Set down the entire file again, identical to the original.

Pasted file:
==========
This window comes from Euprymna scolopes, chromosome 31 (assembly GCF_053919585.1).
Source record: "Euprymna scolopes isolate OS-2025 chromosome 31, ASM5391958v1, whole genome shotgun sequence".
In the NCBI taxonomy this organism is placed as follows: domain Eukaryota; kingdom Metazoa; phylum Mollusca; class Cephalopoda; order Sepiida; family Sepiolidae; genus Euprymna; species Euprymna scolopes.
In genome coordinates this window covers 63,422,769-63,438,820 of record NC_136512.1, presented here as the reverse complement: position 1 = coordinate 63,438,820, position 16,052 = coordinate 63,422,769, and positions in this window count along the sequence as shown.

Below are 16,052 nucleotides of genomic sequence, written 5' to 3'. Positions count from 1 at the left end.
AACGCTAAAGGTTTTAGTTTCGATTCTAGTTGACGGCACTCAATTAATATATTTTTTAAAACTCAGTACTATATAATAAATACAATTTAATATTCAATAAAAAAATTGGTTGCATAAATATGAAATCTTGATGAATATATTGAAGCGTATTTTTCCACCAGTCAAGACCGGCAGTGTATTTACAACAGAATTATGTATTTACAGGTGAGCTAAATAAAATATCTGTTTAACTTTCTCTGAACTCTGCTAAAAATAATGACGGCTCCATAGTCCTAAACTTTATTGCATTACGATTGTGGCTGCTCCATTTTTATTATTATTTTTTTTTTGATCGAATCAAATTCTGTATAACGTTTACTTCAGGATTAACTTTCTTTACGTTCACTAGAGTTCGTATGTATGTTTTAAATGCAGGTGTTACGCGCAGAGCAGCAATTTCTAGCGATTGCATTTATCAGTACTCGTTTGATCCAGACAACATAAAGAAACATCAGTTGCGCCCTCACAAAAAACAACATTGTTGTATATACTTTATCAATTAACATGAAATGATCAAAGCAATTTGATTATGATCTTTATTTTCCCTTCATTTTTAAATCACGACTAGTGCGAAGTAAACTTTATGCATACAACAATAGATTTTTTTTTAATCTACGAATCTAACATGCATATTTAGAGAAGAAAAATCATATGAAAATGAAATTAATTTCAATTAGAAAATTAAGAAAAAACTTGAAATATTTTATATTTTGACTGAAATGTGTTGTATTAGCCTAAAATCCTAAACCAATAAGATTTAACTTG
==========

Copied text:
This window comes from Euprymna scolopes, chromosome 31 (assembly GCF_053919585.1).
Source record: "Euprymna scolopes isolate OS-2025 chromosome 31, ASM5391958v1, whole genome shotgun sequence".
In the NCBI taxonomy this organism is placed as follows: domain Eukaryota; kingdom Metazoa; phylum Mollusca; class Cephalopoda; order Sepiida; family Sepiolidae; genus Euprymna; species Euprymna scolopes.
In genome coordinates this window covers 63,422,769-63,438,820 of record NC_136512.1, presented here as the reverse complement: position 1 = coordinate 63,438,820, position 16,052 = coordinate 63,422,769, and positions in this window count along the sequence as shown.

Below are 16,052 nucleotides of genomic sequence, written 5' to 3'. Positions count from 1 at the left end.
AACGCTAAAGGTTTTAGTTTCGATTCTAGTTGACGGCACTCAATTAATATATTTTTTAAAACTCAGTACTATATAATAAATACAATTTAATATTCAATAAAAAAATTGGTTGCATAAATATGAAATCTTGATGAATATATTGAAGCGTATTTTTCCACCAGTCAAGACCGGCAGTGTATTTACAACAGAATTATGTATTTACAGGTGAGCTAAATAAAATATCTGTTTAACTTTCTCTGAACTCTGCTAAAAATAATGACGGCTCCATAGTCCTAAACTTTATTGCATTACGATTGTGGCTGCTCCATTTTTATTATTATTTTTTTTTTGATCGAATCAAATTCTGTATAACGTTTACTTCAGGATTAACTTTCTTTACGTTCACTAGAGTTCGTATGTATGTTTTAAATGCAGGTGTTACGCGCAGAGCAGCAATTTCTAGCGATTGCATTTATCAGTACTCGTTTGATCCAGACAACATAAAGAAACATCAGTTGCGCCCTCACAAAAAACAACATTGTTGTATATACTTTATCAATTAACATGAAATGATCAAAGCAATTTGATTATGATCTTTATTTTCCCTTCATTTTTAAATCACGACTAGTGCGAAGTAAACTTTATGCATACAACAATAGATTTTTTTTTAATCTACGAATCTAACATGCATATTTAGAGAAGAAAAATCATATGAAAATGAAATTAATTTCAATTAGAAAATTAAGAAAAAACTTGAAATATTTTATATTTTGACTGAAATGTGTTGTATTAGCCTAAAATCCTAAACCAATAAGATTTAACTTG